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2020 Draft Recap: Round 2 (Fantasy Baseball)

Jan 8, 2021

Trea Turner solidified himself as one of the most valuable fantasy hitters in the game.

To make good decisions about the future, you have to first look to the past. That is what we are doing in this post series, going back to the typical 2020 draft and reviewing each round to see how it played out. The first round was covered in this post.

Today we are on to the next ten players that made up the average 2020 second round in a ten-team league.

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2.1 Trea Turner (SS – WSH)
The Nationals shortstop solidified himself as one of the most valuable fantasy hitters in the game, racking up a .335 batting average with 12 home runs and 12 steals. There has never been any doubt about his elite stolen base production, but 2020 really boosted confidence in him also hitting a good amount of home runs with it. Everything under the hood backs up Turner’s strong production, as he dropped his strikeout rate down to an elite 14% while continuing to hit the ball really hard as evidenced by his very high .521 expected wOBA. A batting average north of .330 might be a lofty expectation, but Turner seems like a true five-category guy with massive upside in steals and batting average.

2.2 Juan Soto (OF – WSH)
After a late start to the season, Soto ripped off one of the best fantasy lines we have ever seen. He hit .351/.490/.695 with 13 home runs (a 45 homer pace) and even stole six bases (a 21 steal pace). He dropped his strikeout rate to 14% and walked a ridiculous 21% of the time. It is really rare to find someone making this much contact and hitting the ball as hard as Soto does. He was among the league leaders in average exit velocity (92 miles per hour) and posted an insane .451 expected wOBA. Soto may just be the best hitter in the league and was an absolute steal in the second round last year.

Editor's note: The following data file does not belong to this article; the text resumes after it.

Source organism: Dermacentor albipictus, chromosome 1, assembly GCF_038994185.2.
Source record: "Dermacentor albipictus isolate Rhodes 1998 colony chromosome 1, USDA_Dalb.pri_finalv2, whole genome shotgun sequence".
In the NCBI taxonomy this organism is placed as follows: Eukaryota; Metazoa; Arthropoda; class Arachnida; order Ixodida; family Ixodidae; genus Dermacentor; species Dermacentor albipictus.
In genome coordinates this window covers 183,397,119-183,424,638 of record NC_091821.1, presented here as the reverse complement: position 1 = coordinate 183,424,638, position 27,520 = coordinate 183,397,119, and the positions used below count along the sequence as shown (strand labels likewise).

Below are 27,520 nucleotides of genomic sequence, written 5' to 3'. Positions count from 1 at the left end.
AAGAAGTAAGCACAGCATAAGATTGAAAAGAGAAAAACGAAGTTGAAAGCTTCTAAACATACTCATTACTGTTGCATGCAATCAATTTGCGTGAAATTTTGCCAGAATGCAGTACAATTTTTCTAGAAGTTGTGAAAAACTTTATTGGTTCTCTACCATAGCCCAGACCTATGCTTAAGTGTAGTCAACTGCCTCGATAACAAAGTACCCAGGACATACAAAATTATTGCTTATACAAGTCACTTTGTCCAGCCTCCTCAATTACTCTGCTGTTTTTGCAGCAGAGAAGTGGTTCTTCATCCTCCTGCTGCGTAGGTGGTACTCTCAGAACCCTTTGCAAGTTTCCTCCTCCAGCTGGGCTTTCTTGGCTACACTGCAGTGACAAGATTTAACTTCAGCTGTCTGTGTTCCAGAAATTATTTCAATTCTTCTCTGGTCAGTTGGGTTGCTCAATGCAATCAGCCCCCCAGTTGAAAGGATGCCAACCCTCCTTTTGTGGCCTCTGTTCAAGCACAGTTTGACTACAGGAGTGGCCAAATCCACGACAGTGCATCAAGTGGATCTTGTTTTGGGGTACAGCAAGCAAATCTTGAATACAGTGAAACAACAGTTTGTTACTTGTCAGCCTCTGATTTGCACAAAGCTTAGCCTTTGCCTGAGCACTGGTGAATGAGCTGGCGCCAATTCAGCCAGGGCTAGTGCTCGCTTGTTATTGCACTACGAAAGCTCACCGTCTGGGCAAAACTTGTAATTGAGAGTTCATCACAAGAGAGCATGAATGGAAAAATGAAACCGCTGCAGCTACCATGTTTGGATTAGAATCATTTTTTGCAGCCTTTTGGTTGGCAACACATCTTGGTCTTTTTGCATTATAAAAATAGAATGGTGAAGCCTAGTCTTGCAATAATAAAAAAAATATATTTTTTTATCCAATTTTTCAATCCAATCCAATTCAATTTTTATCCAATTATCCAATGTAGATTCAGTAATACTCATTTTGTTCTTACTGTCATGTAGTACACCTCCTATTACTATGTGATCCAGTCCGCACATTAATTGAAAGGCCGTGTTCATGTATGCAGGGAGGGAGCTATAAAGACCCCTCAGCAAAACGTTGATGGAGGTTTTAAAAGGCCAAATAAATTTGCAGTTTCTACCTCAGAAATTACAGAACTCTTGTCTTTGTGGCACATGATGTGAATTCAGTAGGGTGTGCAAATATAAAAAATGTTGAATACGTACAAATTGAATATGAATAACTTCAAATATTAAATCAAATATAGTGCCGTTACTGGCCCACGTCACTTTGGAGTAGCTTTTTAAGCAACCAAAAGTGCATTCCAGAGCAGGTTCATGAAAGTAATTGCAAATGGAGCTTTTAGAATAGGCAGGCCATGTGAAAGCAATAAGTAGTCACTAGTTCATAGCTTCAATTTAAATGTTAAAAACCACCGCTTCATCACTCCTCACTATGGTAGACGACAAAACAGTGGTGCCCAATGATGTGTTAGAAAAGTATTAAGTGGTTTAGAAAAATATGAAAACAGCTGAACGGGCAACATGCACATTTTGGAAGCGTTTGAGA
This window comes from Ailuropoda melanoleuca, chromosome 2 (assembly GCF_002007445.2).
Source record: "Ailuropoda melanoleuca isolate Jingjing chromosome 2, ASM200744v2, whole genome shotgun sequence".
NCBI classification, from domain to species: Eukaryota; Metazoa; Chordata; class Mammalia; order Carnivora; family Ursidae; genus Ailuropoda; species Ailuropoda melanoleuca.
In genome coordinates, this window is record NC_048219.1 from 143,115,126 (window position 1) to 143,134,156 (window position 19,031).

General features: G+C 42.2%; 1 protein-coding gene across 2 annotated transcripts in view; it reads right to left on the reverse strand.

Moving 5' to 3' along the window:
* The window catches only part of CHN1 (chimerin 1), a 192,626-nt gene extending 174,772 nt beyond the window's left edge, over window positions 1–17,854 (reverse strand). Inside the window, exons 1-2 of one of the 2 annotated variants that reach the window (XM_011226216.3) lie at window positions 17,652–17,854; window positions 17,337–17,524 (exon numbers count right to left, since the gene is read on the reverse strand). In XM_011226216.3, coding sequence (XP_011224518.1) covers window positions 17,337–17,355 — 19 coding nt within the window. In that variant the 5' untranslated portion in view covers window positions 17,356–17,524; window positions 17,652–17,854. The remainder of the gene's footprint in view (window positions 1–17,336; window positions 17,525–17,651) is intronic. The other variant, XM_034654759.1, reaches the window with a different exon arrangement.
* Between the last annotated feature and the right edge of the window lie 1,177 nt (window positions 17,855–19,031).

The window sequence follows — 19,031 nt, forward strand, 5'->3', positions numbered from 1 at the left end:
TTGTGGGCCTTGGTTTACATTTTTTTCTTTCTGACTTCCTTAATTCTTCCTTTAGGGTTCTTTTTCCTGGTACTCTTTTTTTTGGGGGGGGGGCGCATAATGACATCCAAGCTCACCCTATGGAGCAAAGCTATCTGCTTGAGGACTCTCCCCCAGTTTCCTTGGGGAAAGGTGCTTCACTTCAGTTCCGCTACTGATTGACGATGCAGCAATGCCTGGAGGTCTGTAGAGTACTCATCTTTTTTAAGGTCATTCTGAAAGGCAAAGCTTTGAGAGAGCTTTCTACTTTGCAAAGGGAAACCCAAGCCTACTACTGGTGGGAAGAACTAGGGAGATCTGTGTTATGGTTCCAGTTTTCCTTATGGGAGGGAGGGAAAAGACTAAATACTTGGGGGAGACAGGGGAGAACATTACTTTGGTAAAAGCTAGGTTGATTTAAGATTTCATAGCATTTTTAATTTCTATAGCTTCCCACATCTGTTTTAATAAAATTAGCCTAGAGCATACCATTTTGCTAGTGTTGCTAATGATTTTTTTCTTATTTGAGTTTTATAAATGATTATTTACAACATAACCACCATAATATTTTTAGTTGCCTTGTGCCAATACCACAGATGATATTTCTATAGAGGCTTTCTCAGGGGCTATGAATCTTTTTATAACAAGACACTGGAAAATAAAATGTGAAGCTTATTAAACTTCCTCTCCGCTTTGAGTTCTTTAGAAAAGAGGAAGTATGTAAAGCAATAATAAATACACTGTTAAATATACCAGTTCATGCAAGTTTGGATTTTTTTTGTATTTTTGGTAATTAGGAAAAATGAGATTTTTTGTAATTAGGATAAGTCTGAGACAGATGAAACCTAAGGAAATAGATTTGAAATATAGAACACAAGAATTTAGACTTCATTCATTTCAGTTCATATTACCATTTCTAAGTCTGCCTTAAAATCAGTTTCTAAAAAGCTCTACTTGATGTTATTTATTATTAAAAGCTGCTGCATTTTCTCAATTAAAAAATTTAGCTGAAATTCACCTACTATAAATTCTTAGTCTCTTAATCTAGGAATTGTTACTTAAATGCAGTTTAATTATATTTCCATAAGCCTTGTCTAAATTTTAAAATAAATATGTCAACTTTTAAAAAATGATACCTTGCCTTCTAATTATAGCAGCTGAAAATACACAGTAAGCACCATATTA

2.3 Alex Bregman (3B/SS – HOU)
The Astros offense was a huge disappointment in 2020, and Bregman was a big part of that. He hit just .242 with six homers and 22 RBI with no steals. The walk rate came down significantly, but still stayed strong in context at 13%. That led to a fine .350 on-base percentage, but nothing about Bregman’s performance backed him up as a top twenty pick. The good news was that his contact rate stayed incredibly high (86.5%) and his swinging-strike rate didn’t budge (4.9%), so there was probably some bad luck involved here. That may make Bregman a strong value bat depending on how far he falls after his depressing 2020 season, but you cannot draft him with the same amount of confidence as you could a year ago.

2.4 Max Scherzer (SP – WSH)
Scherzer was one player who benefitted from the short 2020 season, as he was able to take the hill 12 times (a full season by 2020 standards). While his numbers were good (31.2% strikeout rate, 7.8% walk rate, 3.74 ERA), they were a far cry from what we’ve seen from Scherzer for the five years. The swinging-strike rate fell along with the strikeout rate, and he just did seem to have the same command we’ve come to expect. It is hard to take too much insight from the small sample, but there are some real signs of decline from Scherzer. He did not earn his second-round draft status in 2020, and at the age of 36 it is probably time to drop him out of the first two rounds.

2.5 Justin Verlander (SP – HOU)
There is not much to say about Verlander, injuries limited him to just six innings, and his fall Tommy John surgery has made him irrelevant for fantasy in 2021. You are always in murky territory drafting starting pitchers in their upper-thirties, and Verlander hit the worst-case scenario in 2020.

Check out all of our 2021 fantasy baseball draft prep content >>